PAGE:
Redox signaling between DNA repair proteins for efficient lesion detection

Amie K. Boal, Joseph C. Genereux, Pamela A. Sontz, Jeffrey A. Gralnick, Dianne K. Newman, Jacqueline K. Barton

Research output: Contribution to journalArticle

95 Scopus citations


Base excision repair (BER) enzymes maintain the integrity of the genome, and in humans, BER mutations are associated with cancer. Given the remarkable sensitivity of DNA-mediated charge transport (CT) to mismatched and damaged base pairs, we have proposed that DNA repair glycosylases (EndoIII and MutY) containing a redox-active [4Fe4S] cluster could use DNA CT in signaling one another to search cooperatively for damage in the genome. Here, we examine this model, where we estimate that electron transfers over a few hundred base pairs are sufficient for rapid interrogation of the full genome. Using atomic force microscopy, we found a redistribution of repair proteins onto DNA strands containing a single base mismatch, consistent with our model for CT scanning. We also demonstrated in Escherichia coli a cooperativity between EndoIII and MutY that is predicted by the CT scanning model. This relationship does not require the enzymatic activity of the glycosylase. Y82A EndoIII, a mutation that renders the protein deficient in DNA-mediated CT, however, inhibits cooperativity between MutY and EndoIII. These results illustrate how repair proteins might efficiently locate DNA lesions and point to a biological role for DNA-mediated CT within the cell.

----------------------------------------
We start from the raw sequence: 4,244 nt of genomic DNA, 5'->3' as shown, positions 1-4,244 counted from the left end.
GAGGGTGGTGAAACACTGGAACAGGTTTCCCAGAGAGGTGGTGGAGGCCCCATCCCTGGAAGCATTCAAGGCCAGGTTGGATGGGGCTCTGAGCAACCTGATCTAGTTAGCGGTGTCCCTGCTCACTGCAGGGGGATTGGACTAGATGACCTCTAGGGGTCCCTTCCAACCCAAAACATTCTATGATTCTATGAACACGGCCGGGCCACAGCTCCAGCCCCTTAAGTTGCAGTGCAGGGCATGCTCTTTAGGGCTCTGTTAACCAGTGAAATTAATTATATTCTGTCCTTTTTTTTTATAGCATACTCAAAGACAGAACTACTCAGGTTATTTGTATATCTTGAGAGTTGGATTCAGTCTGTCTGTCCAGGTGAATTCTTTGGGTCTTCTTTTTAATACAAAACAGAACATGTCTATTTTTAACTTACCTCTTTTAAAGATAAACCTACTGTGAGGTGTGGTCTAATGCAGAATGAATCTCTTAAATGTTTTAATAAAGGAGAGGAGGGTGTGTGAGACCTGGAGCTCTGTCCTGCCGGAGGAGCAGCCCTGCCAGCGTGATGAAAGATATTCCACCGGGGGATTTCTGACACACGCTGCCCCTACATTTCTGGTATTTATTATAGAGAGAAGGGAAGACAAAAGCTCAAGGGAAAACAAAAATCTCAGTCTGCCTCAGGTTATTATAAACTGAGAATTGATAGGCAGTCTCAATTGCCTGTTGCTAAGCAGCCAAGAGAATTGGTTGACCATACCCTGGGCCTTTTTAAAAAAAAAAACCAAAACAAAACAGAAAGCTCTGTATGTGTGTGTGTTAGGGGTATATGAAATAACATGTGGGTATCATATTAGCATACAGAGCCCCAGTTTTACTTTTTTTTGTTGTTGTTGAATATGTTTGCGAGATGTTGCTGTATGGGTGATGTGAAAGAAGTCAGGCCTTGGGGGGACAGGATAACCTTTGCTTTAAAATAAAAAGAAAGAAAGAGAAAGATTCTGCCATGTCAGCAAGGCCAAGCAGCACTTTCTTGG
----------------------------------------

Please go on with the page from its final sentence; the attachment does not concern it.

Original languageEnglish (US)
Pages (from-to)15237-15242
Number of pages6
JournalProceedings of the National Academy of Sciences of the United States of America
Issue number36
StatePublished - Sep 8 2009

All Science Journal Classification (ASJC) codes

  • General

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